Give up on all expectations.
Last Sunday, I helped my sons, Zane and Aidan, put together a jigsaw puzzle depicting the solar system. As usual, I assembled the border pieces while the boys pieced the planets together one at a time. Aidan worked diligently on Jupiter, while Zane raced through the Sun, Mercury, Venus, Earth, Mars and the Asteroid Belt. Within an hour he had gotten as far as Neptune, and announced that he was done.
“What about Pluto?” I asked.
“There’s no planet named Pluto.” He said. And my fourth grader was right. Both the jigsaw puzzle and I were wrong. Those last tiniest pieces belonged to Pluto, which had at one time been the ninth planet in the solar system. Sometime after I had completed my one course in astronomy, other objects got discovered in the solar system, like Eris, a disc shaped rock in the Kuiper belt that claimed to be 27% bigger than Pluto.
On August 24, 2006, the International Astronomical Union announced that Pluto was no longer a planet but had been subcategorized to Dwarf Planet, along with Eris and Ceres, a planetoid in the Asteroid Belt.
Now, I have nothing against these two orbiting objects, but what I disliked is what they did to poor Pluto. They belittled Pluto’s eccentric orbit, which sometimes brings it closer to earth than Neptune.
Think about being Pluto for a second, there you are a full classed planet for seventy-five years, only to get a letter telling you that size indeed does matter.
Why do I care? I grew up with the Mnemon: Mary’s Violet Eyes Make John Stay Up Nights---Proposing. Now, no one knows why John is staying up, leaving his nocturnal activities to the imagination of my all-too-imaginative eight year old. I can compromise, and fit in Ceres and Eris. Mary’s Violet Eyes Can Make John Stay Up Nights Eagerly Proposing. In this age of political correctness, I intended to teach my children that even rock and ice objects can be planets too.
The universe always uses coincidence to humble me.
On the following Saturday, there were soccer tryouts in the park near my house. Hadn’t had enough, what with autumn soccer league, cross country track, winter basketball, early spring t-ball and spring baseball. No, my kids needed good reason for getting mediocre grades, and that reason would have to be a busy sports schedule.
So I get the boys up early, and they are excited to get their cleats and shin guards on, and they practically drag me down the field. And there I am feeling out of place, as twenty boys with twenty parents all kick balls around the grass, and me thinking that Starbuck’s would be a lot more fun at eight o’clock on a Saturday morning.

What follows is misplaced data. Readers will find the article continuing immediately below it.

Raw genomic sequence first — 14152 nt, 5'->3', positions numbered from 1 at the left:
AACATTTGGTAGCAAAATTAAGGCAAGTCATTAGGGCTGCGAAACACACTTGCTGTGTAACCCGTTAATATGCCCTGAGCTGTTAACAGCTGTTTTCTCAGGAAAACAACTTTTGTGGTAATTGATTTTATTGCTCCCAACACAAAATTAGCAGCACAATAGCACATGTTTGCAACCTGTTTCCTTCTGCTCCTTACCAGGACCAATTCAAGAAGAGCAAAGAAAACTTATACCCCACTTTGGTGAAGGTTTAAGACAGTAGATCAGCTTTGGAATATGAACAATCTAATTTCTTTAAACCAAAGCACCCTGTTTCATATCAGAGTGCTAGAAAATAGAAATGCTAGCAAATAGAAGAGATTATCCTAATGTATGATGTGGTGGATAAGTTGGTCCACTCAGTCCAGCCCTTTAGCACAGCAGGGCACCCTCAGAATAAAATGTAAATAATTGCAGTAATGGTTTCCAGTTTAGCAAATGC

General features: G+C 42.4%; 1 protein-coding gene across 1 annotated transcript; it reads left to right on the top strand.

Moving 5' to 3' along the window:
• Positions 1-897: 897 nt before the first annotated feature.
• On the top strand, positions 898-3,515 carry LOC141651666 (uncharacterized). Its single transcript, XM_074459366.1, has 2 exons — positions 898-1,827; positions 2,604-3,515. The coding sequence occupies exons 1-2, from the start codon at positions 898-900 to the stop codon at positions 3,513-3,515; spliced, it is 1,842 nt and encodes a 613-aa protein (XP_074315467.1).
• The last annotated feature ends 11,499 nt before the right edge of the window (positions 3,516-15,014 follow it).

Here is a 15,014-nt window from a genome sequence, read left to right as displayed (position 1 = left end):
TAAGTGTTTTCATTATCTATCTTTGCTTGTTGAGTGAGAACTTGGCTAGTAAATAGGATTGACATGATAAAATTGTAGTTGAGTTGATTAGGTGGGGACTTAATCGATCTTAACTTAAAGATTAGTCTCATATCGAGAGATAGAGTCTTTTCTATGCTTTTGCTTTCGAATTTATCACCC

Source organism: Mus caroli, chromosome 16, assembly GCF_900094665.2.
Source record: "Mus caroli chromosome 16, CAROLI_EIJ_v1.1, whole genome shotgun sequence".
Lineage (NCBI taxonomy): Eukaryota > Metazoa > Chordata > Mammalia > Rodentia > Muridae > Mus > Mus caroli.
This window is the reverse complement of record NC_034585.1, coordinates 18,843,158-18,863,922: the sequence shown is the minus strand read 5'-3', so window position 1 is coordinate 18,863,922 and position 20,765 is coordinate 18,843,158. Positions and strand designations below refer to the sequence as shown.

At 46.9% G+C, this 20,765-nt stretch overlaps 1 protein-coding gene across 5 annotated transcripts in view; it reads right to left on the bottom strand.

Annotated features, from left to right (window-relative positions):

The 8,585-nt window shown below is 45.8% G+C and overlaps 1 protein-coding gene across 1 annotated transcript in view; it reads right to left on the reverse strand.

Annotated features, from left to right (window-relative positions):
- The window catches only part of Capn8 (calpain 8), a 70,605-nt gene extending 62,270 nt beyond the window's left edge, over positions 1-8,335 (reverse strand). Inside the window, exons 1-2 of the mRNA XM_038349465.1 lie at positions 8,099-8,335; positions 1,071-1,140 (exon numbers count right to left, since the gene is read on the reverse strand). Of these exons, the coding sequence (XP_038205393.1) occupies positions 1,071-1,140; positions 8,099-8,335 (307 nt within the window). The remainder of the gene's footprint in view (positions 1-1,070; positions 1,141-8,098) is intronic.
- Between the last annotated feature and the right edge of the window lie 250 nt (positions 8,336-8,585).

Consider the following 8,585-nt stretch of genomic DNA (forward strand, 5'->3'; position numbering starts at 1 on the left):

Did I mention that I am old and gay? As a man in his mid fifties, I always feel spent watching the thirty-something parents play tackle with their kids. And it’s always awkward when one of these soccer dads walks up to me and asks me what the little woman is doing while I am watching the game.
So I stood on the sideline and tried to look inconspicuous. This lasted for about half an hour, until a jock standing next to me said, “This going great, eh?” I could tell by the accent thathe spoke English well, but as a second language, and I figured that I would have nothing in common with the guy, other than the fact that we were both up on a Saturday morning watching our sons kick a black and white ball across the lawn. I nodded, not to enthusiastically, not really wanting him to mistake my answer for enthusiasm about starting a conversation. “Which kid is yours?” he persevered.
I pointed out the only black child on the field, and, as I am not black, I figured that the guy would then know that I was not a regular kind of Dad, but, instead he said, “That’s great. I am no the only Adopted Father here?”
“Yes, usually my husband takes them to these things, but he had a conference and—“ wait. This guy was not only adoptive, but gay as well? And here I had been in stereotype city, just wanting to feel marginalized, when suddenly, I had a quorum. So I asked if he had adopted here, or internationally, and he said, “Well, when my husband and I moved from France to California, we decided to adopt American.”
“What brought you to America?”
“I am a professor of Astronomy.” Again, I got caught short, because there I was ready to become best buddies with this guy, but he may have betrayed me on my one cosmic issue.
So I jumped in with, “You’re not one of those guys who voted Pluto out of the club, are you?”
He smiled and said, “Both of them.”
“You see, Pluto is not the planet we think it is. When we finally got a good look at it, we found out, that actually Pluto has a moon, Charon, and they are locked in an orbit together, which we could not see until now. In fact, Pluto has no barycenter. In fact, Pluto isn’t merely a dwarf planet, but a binary dwarf planet.”
The lesson? Never hold on to stubborn opinions. Just when you think the straight guy next to you will never understand what you are doing, he tells you that the planetoid that you have been defending for the past few years is leading a double life.